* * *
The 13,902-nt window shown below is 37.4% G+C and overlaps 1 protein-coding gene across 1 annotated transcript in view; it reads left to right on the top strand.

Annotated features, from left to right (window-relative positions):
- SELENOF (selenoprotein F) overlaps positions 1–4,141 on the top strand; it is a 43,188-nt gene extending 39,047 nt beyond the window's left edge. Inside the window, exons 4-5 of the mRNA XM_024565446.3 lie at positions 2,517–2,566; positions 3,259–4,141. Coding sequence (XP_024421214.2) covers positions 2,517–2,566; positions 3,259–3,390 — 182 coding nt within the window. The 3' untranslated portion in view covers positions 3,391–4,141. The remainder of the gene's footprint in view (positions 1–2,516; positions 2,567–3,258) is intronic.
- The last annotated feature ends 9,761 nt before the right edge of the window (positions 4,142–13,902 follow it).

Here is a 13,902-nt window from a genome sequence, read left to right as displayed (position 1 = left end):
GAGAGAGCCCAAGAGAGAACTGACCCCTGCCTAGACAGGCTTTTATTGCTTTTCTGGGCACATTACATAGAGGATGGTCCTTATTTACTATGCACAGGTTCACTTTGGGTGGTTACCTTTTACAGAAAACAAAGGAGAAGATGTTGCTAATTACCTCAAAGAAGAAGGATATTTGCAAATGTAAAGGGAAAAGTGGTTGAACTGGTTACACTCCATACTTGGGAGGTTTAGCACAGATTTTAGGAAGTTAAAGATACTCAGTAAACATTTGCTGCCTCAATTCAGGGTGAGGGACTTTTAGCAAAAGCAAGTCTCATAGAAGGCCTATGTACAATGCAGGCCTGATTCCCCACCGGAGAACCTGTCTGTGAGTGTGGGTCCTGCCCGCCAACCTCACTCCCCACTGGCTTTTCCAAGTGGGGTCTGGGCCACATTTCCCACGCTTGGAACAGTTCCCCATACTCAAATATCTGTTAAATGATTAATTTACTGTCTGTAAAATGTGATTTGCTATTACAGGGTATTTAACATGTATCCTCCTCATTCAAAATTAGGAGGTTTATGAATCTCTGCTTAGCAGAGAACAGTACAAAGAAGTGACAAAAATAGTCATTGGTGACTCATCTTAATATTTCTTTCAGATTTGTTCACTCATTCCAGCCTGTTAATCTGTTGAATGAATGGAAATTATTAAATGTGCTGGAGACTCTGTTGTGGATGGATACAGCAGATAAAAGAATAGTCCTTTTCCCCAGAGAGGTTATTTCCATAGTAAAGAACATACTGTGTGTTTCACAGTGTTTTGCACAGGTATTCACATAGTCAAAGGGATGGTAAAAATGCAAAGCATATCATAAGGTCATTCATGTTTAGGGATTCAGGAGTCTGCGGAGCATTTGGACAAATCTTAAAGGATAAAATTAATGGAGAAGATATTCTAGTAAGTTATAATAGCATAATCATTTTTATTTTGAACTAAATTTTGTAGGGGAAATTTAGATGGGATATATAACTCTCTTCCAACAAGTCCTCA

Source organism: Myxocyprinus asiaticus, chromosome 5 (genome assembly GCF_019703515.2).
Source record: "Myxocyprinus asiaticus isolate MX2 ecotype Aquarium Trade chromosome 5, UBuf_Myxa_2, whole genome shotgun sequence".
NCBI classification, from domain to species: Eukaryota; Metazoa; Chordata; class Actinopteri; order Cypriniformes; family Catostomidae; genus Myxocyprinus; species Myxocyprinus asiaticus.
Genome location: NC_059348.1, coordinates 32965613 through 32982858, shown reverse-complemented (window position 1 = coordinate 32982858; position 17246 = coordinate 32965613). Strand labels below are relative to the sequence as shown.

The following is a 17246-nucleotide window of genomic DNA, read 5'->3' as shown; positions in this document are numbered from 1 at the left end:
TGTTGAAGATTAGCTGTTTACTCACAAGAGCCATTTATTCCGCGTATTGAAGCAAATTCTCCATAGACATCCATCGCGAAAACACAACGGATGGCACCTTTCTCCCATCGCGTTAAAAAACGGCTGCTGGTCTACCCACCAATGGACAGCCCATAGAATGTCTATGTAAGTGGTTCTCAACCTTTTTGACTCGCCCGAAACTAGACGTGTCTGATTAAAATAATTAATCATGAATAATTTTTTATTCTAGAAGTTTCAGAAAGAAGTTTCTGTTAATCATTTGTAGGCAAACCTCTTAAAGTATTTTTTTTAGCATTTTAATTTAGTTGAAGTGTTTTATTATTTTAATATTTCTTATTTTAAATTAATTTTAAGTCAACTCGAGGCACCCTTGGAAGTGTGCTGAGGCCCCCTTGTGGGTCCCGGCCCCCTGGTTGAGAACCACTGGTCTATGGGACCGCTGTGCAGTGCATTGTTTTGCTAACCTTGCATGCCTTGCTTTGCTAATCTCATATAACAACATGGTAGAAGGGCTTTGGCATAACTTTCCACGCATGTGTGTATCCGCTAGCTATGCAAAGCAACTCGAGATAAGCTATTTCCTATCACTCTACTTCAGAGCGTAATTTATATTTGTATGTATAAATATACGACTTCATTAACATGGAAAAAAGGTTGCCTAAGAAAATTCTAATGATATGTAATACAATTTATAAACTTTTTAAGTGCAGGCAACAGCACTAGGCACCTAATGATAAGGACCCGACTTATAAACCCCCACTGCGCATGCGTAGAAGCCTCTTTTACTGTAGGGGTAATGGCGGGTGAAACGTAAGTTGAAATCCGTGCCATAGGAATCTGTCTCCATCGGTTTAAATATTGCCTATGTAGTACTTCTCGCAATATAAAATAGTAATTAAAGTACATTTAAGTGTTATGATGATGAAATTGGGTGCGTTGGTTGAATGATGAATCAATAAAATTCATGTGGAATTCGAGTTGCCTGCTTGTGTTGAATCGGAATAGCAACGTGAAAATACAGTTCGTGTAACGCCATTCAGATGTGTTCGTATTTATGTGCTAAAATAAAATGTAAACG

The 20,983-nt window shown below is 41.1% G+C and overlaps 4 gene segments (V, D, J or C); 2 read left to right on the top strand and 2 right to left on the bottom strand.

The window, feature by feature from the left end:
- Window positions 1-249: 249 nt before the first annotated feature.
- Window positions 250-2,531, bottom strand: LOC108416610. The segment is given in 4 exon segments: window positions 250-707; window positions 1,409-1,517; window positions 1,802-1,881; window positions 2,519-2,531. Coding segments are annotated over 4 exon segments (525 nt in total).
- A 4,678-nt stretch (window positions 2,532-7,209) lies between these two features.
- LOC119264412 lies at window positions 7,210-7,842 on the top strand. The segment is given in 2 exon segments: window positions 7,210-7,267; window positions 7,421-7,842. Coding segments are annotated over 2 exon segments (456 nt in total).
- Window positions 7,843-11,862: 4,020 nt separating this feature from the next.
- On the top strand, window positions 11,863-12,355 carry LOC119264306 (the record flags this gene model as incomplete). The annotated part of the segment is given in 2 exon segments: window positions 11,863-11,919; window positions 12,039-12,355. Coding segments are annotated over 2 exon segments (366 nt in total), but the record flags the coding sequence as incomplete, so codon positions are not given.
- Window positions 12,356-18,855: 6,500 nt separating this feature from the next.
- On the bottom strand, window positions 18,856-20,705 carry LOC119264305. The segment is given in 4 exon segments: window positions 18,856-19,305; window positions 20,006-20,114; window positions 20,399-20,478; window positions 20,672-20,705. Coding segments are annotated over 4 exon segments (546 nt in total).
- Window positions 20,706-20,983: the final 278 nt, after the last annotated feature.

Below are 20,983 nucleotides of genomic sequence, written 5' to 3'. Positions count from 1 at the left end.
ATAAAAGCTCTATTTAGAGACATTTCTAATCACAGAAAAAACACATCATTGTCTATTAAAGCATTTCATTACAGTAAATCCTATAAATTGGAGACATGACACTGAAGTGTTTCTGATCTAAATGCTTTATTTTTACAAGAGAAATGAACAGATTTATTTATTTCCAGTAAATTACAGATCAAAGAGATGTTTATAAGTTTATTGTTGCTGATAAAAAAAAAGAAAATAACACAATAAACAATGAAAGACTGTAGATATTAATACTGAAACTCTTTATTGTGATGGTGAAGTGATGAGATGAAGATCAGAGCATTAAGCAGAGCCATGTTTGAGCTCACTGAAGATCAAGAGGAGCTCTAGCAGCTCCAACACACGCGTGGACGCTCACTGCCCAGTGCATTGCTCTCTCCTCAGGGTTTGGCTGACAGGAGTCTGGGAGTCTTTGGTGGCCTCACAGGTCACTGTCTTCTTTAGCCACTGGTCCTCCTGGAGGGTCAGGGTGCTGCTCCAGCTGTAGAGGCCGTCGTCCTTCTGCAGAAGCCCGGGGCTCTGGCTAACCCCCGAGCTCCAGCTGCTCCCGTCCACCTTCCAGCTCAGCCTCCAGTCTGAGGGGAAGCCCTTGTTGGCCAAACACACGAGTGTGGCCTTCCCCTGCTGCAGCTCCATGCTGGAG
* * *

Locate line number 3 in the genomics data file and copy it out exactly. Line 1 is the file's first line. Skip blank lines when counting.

- SELENOF (selenoprotein F) overlaps positions 1–4,141 on the top strand; it is a 43,188-nt gene extending 39,047 nt beyond the window's left edge. Inside the window, exons 4-5 of the mRNA XM_024565446.3 lie at positions 2,517–2,566; positions 3,259–4,141. Coding sequence (XP_024421214.2) covers positions 2,517–2,566; positions 3,259–3,390 — 182 coding nt within the window. The 3' untranslated portion in view covers positions 3,391–4,141. The remainder of the gene's footprint in view (positions 1–2,516; positions 2,567–3,258) is intronic.